Monument Valley (2014) and Lego. It just feels right, doesn’t it? Maybe it’s that the puzzle game’s isometric perspective gives us the privileged view of god games, in which we build and destroy. Or perhaps more simply it’s the attention the game draws towards it brightly colored geometric mazes, eager for us to prod and spin them. Either way, there’s something about Monument Valley that makes it ripe for a transformation into modular Lego blocks. Now, there’s actually a chance of that happening.
The first step towards this end goal has been made through the proposal of a Monument Valley set over on Lego Ideas. Yes, it should have happened months ago. There should be Monument Valley blocks being pressed in Lego factories right now. But there isn’t. And there’s still no guarantee that it will happen, even with this Ideas pitch now existing. It requires tens of thousands of people actively supporting the pitch on the Lego Ideas website to even get it accepted by Lego. Right now, it’s only recently stepped over the 1,000 mark, with 500-odd days left to get the rest.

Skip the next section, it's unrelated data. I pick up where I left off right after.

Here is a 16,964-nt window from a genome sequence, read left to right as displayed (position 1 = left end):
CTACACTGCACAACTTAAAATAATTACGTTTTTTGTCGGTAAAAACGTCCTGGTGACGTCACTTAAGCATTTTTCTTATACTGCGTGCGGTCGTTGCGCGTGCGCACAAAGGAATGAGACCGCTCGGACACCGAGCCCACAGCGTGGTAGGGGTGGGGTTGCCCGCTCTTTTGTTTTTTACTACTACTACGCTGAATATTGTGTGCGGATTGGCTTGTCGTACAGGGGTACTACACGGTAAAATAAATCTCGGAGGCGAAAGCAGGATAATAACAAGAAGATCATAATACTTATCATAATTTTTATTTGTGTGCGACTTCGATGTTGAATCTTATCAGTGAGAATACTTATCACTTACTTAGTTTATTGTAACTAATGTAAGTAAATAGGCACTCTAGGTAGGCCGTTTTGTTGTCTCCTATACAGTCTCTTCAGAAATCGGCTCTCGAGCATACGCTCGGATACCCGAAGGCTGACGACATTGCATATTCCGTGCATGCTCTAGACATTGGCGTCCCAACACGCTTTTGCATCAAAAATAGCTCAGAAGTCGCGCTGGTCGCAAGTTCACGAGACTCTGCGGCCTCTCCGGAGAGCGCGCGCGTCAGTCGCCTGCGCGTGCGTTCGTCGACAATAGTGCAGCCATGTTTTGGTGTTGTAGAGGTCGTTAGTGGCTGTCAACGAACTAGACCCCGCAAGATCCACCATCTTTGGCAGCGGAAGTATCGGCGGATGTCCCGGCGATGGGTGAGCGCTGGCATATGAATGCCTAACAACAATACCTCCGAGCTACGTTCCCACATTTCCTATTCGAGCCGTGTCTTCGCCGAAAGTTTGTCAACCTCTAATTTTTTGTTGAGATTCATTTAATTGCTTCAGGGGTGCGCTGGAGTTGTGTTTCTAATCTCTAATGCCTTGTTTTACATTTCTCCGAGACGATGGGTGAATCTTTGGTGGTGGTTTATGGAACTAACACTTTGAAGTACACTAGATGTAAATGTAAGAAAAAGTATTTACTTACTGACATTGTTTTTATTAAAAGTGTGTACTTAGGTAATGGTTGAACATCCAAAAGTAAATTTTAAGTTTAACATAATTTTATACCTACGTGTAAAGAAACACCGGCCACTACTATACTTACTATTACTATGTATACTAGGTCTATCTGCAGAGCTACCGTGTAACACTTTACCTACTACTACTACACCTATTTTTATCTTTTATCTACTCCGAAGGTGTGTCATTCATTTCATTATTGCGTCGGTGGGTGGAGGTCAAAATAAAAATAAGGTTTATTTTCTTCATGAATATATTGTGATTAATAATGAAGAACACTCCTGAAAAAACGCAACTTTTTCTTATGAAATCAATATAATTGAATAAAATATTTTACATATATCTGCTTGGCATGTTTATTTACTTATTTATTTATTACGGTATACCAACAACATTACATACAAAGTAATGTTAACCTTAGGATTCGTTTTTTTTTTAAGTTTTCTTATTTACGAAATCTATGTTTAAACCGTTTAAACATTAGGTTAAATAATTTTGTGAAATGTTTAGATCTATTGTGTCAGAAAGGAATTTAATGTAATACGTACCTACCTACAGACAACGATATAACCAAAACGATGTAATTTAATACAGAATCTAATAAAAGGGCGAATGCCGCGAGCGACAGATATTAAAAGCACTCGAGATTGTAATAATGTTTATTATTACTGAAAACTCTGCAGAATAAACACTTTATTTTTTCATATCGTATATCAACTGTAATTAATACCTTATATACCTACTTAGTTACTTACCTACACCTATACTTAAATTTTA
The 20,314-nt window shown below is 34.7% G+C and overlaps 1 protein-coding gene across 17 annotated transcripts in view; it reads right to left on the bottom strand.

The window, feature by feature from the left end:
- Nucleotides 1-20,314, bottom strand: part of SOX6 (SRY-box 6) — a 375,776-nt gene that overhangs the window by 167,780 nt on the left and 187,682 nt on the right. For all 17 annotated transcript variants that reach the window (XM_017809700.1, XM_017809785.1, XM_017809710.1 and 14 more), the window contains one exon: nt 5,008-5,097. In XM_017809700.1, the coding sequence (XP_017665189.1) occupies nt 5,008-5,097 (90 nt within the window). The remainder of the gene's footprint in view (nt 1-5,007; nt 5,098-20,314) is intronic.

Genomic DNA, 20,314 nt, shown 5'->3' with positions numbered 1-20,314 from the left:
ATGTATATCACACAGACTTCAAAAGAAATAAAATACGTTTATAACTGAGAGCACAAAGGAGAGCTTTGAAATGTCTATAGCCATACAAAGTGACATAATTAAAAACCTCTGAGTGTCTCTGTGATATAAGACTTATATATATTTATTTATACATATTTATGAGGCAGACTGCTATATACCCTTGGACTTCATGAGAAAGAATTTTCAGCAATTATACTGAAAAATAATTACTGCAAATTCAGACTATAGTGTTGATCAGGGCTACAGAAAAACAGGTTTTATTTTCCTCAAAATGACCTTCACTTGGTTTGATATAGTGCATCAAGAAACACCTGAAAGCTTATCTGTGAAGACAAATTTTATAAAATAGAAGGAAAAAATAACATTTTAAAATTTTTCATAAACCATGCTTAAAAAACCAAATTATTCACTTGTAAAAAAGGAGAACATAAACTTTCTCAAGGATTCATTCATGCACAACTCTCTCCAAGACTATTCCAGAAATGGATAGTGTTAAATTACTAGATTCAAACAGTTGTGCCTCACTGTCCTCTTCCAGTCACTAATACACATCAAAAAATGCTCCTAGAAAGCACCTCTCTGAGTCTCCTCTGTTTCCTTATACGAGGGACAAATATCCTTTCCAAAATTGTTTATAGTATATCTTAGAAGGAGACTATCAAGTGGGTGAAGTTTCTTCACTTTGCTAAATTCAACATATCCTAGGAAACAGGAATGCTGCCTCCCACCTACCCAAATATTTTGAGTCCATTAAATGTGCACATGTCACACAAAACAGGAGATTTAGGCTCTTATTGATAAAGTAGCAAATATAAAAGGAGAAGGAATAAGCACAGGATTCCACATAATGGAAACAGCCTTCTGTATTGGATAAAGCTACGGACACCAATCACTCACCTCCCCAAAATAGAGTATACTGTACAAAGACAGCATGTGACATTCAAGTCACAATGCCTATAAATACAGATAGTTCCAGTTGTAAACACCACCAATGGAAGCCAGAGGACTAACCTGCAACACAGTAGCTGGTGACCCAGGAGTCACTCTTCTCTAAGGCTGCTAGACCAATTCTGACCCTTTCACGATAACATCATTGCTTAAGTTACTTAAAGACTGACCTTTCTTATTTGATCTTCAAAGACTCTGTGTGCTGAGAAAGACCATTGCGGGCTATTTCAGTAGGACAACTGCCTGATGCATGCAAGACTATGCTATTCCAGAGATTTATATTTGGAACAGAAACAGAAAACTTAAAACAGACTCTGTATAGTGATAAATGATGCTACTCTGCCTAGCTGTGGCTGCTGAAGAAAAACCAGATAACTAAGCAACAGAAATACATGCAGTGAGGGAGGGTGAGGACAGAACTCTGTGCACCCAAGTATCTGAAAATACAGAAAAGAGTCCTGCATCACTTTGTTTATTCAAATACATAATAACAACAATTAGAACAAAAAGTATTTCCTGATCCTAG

It’s a long way off. But have faith: This is how the Minecraft (2011) Lego set was born (among many others), and look at it now—an essential part of the entire Lego brand. Monument Valley is surely widely loved enough to get similar treatment. Even if you’re not familiar with the game the aesthetic has a broad appeal. The tomato-red arches, the indented ladders, the clean corners of rotating walkways that slot into position with a satisfying perfection; it’s all gorgeous. Not to mention the cute-as-heck characters that navigate these dioramas. Especially Totem. Everyone loves Totem and that big googly eye.
But there’s more to the game and this proposed Lego set than just that. If you’ve played Monument Valley, you’ll know that its puzzles have a basis in the graphic art of M. C. Escher. It’s all optical illusions, architectural sleight-of-hand, labyrinthine trickery. Of course, plucking all of this out of its digital format means that the impossible parts of these illusions are lost. Actually, not quite. For the Monument Valley Lego set would have “illusion stickers” that give the impression that the sacred pillars have different forms when viewed from the front and side. Pretty swish.